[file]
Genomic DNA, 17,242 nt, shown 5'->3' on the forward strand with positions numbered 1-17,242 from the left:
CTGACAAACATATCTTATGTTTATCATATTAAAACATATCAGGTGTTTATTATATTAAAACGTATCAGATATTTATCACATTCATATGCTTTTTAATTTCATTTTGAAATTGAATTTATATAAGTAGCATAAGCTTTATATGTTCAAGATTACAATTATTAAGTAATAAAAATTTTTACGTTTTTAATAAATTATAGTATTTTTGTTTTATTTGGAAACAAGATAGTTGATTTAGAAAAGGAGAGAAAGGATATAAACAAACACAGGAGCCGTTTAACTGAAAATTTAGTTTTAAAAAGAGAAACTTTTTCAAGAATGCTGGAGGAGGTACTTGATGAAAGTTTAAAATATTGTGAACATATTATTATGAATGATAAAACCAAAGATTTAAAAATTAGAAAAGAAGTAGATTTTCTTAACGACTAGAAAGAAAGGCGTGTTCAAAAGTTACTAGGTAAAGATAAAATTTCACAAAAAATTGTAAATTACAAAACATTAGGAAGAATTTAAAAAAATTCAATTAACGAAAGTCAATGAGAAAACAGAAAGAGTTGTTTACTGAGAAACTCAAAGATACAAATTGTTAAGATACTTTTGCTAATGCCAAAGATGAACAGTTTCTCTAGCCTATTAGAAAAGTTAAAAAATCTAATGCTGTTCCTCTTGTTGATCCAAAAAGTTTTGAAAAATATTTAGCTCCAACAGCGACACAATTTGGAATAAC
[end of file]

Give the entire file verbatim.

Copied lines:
Genomic DNA, 17,242 nt, shown 5'->3' on the forward strand with positions numbered 1-17,242 from the left:
CTGACAAACATATCTTATGTTTATCATATTAAAACATATCAGGTGTTTATTATATTAAAACGTATCAGATATTTATCACATTCATATGCTTTTTAATTTCATTTTGAAATTGAATTTATATAAGTAGCATAAGCTTTATATGTTCAAGATTACAATTATTAAGTAATAAAAATTTTTACGTTTTTAATAAATTATAGTATTTTTGTTTTATTTGGAAACAAGATAGTTGATTTAGAAAAGGAGAGAAAGGATATAAACAAACACAGGAGCCGTTTAACTGAAAATTTAGTTTTAAAAAGAGAAACTTTTTCAAGAATGCTGGAGGAGGTACTTGATGAAAGTTTAAAATATTGTGAACATATTATTATGAATGATAAAACCAAAGATTTAAAAATTAGAAAAGAAGTAGATTTTCTTAACGACTAGAAAGAAAGGCGTGTTCAAAAGTTACTAGGTAAAGATAAAATTTCACAAAAAATTGTAAATTACAAAACATTAGGAAGAATTTAAAAAAATTCAATTAACGAAAGTCAATGAGAAAACAGAAAGAGTTGTTTACTGAGAAACTCAAAGATACAAATTGTTAAGATACTTTTGCTAATGCCAAAGATGAACAGTTTCTCTAGCCTATTAGAAAAGTTAAAAAATCTAATGCTGTTCCTCTTGTTGATCCAAAAAGTTTTGAAAAATATTTAGCTCCAACAGCGACACAATTTGGAATAAC